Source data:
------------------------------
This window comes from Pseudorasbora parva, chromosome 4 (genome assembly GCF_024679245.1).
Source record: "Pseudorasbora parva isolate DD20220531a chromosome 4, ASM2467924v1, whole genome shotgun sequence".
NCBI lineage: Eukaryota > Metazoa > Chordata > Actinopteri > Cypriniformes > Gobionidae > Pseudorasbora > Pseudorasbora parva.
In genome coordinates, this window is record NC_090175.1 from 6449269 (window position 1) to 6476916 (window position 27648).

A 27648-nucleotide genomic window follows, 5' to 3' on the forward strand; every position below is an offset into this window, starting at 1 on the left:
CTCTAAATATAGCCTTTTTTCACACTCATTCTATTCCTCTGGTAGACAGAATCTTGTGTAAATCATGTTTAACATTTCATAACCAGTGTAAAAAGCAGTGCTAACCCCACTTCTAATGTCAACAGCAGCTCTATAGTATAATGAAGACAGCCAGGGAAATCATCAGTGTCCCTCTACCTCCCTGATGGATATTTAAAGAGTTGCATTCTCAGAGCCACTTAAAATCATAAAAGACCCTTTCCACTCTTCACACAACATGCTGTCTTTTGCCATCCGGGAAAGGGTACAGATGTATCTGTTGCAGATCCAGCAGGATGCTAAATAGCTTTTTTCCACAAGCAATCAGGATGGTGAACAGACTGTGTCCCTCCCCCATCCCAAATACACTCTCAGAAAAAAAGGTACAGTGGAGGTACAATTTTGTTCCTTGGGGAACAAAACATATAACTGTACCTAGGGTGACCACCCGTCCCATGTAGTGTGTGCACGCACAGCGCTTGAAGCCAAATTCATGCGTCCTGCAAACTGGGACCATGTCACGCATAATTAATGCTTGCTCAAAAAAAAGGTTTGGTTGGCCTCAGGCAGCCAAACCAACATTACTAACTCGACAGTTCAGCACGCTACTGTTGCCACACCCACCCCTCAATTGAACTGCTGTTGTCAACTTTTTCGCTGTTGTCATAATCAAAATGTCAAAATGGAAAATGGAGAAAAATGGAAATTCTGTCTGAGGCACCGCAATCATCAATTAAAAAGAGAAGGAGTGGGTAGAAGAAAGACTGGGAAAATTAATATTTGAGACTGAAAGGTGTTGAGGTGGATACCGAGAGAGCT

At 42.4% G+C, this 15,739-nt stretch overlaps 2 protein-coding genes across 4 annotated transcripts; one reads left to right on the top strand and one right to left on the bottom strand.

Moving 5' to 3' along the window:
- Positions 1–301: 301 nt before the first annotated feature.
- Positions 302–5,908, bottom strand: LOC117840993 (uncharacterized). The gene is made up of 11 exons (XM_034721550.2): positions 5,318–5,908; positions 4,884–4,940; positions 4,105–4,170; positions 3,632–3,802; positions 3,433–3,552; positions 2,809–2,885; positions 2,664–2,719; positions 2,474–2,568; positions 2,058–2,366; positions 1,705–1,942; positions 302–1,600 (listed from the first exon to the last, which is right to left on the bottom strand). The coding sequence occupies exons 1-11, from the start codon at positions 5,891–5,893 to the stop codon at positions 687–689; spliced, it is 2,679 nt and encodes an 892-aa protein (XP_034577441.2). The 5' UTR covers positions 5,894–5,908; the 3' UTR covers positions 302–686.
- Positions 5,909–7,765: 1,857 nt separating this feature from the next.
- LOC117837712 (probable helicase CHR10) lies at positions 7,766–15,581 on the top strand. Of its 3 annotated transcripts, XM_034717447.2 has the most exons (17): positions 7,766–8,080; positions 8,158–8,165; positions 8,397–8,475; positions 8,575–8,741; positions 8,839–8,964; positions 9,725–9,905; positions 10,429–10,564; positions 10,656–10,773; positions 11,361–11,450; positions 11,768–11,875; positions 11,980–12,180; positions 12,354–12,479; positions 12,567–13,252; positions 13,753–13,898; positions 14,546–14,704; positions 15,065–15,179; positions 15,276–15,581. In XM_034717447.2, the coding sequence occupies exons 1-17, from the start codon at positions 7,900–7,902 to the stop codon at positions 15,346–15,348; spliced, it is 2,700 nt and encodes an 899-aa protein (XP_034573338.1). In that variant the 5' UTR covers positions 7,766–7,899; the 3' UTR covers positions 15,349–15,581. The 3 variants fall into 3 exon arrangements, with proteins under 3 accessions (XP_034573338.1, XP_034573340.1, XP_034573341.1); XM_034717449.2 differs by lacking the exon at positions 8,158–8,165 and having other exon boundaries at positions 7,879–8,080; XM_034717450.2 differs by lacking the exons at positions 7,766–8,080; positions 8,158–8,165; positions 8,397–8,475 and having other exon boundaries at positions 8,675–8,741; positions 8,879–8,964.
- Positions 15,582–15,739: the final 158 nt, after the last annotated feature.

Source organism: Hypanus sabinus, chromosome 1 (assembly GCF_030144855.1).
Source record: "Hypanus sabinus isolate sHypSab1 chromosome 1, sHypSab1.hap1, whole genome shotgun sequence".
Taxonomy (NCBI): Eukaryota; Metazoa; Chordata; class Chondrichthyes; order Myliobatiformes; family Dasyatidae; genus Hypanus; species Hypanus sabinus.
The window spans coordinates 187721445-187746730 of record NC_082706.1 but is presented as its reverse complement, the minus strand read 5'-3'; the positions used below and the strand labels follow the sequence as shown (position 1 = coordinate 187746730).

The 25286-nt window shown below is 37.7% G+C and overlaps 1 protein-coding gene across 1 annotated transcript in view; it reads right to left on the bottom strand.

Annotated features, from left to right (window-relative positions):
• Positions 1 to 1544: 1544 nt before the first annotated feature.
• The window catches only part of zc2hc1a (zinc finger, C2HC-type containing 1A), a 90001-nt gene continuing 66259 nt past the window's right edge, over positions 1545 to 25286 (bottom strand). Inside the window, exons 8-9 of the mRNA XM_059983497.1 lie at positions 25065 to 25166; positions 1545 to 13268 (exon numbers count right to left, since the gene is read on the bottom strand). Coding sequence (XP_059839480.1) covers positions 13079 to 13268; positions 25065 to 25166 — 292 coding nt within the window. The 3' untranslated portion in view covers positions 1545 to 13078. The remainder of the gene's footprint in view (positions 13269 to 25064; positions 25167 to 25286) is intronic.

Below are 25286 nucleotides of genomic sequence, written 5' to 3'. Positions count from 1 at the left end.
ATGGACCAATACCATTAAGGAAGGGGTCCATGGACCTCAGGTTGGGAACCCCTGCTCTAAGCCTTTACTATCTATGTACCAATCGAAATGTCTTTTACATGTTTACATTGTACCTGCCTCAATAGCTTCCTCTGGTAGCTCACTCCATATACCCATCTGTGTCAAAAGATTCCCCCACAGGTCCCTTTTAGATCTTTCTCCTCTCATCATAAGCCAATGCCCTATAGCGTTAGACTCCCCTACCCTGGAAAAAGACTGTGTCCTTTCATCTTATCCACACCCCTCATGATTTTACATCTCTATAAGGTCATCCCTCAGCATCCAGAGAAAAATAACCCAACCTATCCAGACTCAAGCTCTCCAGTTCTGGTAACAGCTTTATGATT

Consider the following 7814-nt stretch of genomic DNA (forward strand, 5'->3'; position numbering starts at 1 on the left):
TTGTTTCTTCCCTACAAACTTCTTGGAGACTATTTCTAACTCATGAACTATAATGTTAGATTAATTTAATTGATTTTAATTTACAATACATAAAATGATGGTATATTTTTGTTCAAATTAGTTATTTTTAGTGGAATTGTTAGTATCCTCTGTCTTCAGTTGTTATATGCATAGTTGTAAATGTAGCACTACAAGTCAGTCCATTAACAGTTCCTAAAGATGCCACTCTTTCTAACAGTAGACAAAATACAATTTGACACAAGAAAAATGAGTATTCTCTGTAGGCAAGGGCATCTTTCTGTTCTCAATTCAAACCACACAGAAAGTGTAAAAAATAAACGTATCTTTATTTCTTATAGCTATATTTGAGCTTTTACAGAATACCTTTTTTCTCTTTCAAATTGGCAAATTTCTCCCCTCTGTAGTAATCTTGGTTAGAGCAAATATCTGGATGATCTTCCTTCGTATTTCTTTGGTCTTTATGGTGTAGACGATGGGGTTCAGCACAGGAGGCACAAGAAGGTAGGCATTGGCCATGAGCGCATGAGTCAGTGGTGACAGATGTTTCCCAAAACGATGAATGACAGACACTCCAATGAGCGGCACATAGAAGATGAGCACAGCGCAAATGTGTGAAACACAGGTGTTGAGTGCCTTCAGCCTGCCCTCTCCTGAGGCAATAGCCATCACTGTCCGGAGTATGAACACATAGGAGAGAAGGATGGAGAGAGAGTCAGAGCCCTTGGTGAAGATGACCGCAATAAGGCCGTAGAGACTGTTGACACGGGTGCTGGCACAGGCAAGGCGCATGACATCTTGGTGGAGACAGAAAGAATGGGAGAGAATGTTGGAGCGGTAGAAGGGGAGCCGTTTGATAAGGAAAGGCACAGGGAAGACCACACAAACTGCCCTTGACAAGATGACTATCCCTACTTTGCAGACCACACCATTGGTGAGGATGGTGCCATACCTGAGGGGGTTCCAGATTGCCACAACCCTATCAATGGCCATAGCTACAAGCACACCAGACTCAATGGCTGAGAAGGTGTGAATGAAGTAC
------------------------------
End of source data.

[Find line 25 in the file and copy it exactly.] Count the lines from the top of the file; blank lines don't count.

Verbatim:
TTGTTTCTTCCCTACAAACTTCTTGGAGACTATTTCTAACTCATGAACTATAATGTTAGATTAATTTAATTGATTTTAATTTACAATACATAAAATGATGGTATATTTTTGTTCAAATTAGTTATTTTTAGTGGAATTGTTAGTATCCTCTGTCTTCAGTTGTTATATGCATAGTTGTAAATGTAGCACTACAAGTCAGTCCATTAACAGTTCCTAAAGATGCCACTCTTTCTAACAGTAGACAAAATACAATTTGACACAAGAAAAATGAGTATTCTCTGTAGGCAAGGGCATCTTTCTGTTCTCAATTCAAACCACACAGAAAGTGTAAAAAATAAACGTATCTTTATTTCTTATAGCTATATTTGAGCTTTTACAGAATACCTTTTTTCTCTTTCAAATTGGCAAATTTCTCCCCTCTGTAGTAATCTTGGTTAGAGCAAATATCTGGATGATCTTCCTTCGTATTTCTTTGGTCTTTATGGTGTAGACGATGGGGTTCAGCACAGGAGGCACAAGAAGGTAGGCATTGGCCATGAGCGCATGAGTCAGTGGTGACAGATGTTTCCCAAAACGATGAATGACAGACACTCCAATGAGCGGCACATAGAAGATGAGCACAGCGCAAATGTGTGAAACACAGGTGTTGAGTGCCTTCAGCCTGCCCTCTCCTGAGGCAATAGCCATCACTGTCCGGAGTATGAACACATAGGAGAGAAGGATGGAGAGAGAGTCAGAGCCCTTGGTGAAGATGACCGCAATAAGGCCGTAGAGACTGTTGACACGGGTGCTGGCACAGGCAAGGCGCATGACATCTTGGTGGAGACAGAAAGAATGGGAGAGAATGTTGGAGCGGTAGAAGGGGAGCCGTTTGATAAGGAAAGGCACAGGGAAGACCACACAAACTGCCCTTGACAAGATGACTATCCCTACTTTGCAGACCACACCATTGGTGAGGATGGTGCCATACCTGAGGGGGTTCCAGATTGCCACAACCCTATCAATGGCCATAGCTACAAGCACACCAGACTCAATGGCTGAGAAGGTGTGAATGAAGTAC